You’ve developed a verification environment, hooked up the DUT, written a bunch of tests and alas! Simulations start to fail So just before you dive in, Think Verification’s tips department recommends the following:
Prepare a Quick Regression Suite: Yeah, you got your fancy random one test does it all test. That’s really wonderful, but more often than not, a set of directed tests, each stimulating a different area of your design may come in handy when you need a status real quick. As a matter of fact, we’ve published an entire article about creating the right mix of directed and random tests.
Print all useful information in a log-friendly style: I’ve seen many kinds of messages that people send out to log files. Some are good, some give useless information and some actually cause confusion. So a certain level of messaging uniformity across the elements of the environment can make a big difference when it comes to analyzing a log file and trying to figure out what the heck had happened there
Always start with one packet: First time you’re running your SVE (Simulation & Verification Environment), a single packet/transaction will usually catch most of the zero-order bugs. In fact, whenever my design or environment undergoes a major change, I go back to the 1-packet test, just to see that everything’s ok.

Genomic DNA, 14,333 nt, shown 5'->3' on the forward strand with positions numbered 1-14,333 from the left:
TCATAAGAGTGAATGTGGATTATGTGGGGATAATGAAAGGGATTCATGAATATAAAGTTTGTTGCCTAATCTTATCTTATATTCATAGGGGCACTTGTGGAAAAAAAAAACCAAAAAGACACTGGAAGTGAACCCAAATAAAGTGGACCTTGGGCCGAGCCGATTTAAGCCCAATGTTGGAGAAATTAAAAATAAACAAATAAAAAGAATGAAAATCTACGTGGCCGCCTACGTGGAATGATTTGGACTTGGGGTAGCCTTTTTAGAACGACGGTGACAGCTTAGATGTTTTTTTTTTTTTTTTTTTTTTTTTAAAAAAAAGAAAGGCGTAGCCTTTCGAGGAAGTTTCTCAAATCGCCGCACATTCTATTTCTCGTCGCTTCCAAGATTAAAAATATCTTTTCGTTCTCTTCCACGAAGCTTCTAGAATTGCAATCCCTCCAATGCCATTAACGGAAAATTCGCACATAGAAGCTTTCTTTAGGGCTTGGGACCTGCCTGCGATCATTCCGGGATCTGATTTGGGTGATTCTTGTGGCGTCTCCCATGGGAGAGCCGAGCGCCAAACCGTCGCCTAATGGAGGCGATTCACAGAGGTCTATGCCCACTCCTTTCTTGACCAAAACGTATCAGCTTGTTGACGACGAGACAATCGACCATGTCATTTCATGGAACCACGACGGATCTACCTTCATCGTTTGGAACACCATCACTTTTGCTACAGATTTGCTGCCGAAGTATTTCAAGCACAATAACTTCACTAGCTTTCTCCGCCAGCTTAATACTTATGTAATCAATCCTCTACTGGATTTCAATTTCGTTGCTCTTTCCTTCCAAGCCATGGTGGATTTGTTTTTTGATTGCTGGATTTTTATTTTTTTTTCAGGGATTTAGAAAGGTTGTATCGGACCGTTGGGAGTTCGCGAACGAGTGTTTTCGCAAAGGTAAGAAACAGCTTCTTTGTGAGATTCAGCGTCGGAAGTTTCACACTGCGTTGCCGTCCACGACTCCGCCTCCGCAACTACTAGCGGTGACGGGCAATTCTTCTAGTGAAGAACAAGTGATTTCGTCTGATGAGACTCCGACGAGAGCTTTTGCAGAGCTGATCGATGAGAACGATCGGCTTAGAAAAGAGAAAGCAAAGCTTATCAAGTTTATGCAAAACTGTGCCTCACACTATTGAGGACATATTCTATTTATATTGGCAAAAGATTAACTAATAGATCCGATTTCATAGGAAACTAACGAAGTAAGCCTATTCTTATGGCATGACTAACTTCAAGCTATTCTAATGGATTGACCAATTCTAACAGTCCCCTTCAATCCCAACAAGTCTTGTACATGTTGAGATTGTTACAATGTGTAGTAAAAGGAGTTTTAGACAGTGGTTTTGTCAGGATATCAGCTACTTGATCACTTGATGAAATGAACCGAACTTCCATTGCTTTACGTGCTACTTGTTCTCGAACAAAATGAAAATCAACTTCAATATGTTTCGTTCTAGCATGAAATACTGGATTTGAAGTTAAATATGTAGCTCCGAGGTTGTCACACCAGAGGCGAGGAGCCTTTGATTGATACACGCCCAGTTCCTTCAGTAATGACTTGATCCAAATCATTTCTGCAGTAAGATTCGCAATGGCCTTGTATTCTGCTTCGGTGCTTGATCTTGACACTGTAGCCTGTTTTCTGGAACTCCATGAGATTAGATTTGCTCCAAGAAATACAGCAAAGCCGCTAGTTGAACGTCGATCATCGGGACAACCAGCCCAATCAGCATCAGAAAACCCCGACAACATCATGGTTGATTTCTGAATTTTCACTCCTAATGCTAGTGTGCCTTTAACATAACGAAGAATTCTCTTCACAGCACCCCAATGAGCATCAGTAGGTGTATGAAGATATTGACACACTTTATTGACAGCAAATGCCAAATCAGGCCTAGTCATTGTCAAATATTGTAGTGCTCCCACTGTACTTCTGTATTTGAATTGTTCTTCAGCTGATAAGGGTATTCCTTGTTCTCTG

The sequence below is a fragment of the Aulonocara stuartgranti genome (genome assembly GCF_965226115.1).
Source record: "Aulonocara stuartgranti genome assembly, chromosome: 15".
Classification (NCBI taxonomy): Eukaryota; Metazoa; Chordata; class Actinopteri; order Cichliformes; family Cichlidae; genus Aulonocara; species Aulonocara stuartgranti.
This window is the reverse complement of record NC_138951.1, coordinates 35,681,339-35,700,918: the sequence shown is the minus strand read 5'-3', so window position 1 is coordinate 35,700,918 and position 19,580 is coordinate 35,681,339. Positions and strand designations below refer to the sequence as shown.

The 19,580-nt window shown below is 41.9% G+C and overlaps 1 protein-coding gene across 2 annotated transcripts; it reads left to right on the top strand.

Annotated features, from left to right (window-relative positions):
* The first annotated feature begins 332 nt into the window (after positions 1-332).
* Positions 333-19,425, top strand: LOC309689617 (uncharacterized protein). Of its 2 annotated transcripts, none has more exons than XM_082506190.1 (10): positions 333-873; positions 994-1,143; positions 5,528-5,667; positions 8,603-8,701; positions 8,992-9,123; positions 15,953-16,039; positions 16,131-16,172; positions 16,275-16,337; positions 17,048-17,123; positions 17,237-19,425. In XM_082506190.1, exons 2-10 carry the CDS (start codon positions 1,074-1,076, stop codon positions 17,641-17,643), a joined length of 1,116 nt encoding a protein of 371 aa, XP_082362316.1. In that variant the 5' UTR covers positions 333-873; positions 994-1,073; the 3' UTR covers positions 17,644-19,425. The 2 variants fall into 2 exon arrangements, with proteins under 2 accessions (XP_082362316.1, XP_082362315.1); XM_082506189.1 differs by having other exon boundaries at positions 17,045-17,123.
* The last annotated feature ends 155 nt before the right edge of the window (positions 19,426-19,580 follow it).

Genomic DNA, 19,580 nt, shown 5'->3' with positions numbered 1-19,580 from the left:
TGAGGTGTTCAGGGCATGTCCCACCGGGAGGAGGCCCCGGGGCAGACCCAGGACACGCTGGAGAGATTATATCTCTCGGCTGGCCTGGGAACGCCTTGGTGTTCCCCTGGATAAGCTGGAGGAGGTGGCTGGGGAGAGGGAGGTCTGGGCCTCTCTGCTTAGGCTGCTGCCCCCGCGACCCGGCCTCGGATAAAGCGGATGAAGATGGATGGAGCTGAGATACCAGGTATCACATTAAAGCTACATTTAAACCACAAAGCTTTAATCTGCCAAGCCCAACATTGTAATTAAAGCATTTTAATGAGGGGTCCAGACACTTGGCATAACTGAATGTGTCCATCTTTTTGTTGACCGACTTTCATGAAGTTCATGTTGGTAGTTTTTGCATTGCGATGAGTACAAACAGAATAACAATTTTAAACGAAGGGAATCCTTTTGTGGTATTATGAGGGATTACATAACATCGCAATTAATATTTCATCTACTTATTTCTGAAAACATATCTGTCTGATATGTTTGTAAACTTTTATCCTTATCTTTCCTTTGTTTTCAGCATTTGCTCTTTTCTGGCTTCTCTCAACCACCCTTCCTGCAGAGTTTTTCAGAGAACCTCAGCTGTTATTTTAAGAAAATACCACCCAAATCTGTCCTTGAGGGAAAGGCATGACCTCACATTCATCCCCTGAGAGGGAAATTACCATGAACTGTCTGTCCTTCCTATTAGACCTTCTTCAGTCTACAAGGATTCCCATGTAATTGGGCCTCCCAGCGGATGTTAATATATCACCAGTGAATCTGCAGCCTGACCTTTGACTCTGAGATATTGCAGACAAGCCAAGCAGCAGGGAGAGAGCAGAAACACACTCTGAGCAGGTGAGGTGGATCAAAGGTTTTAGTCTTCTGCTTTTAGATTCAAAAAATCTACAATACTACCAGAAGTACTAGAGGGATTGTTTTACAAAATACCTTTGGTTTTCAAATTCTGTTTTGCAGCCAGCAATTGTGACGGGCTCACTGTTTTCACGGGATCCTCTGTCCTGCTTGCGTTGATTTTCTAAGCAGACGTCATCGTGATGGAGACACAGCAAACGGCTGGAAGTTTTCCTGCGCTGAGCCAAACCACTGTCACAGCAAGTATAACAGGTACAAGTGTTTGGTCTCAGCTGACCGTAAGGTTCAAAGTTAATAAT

Save heavy ammo for later: Once again, the principle here is that debug takes time so if you have in advance a sense of what’s supposed to happen in a test, and what the expected behavior should be you’re saving yourself a lot of debug time. So try to enhance the complexity of your test scenarios gradually by releasing constraints as you go one step at a time.
Be creative: tkdiff or equivalent applications are sometimes not less a debug tool than anything else When a test fails unexpectedly you might want to try diffing your current file version with the last good one (dut or env for that matter). Double check yourself regularly, like someone once said - The question is not whether I am paranoid, but whether I am paranoid enough!
So debug efforts tend to quickly become bottlenecks, and to deal with that you’ve got to come up with as many debug tools and methods as you can before you instinctively bring on the heavy machinery “ the interactive debugger, the waveform viewer, the back-annotated source code, etc. I remember this one time I got called in to help out with a very complex generation issue: Hey Yaron, can you please come here for a minute and find out why this constraint here is never satisfied by the generator? I got the generation debugger already set up for you, the engineer said. Sure bro, I said, but just before we do that would you do me a favor and insert a syntax error in this file here? Are you out of your mind, Yaron? he frowned at me. Just do it, please, I said. You can probably guess the ending - wrong file was loaded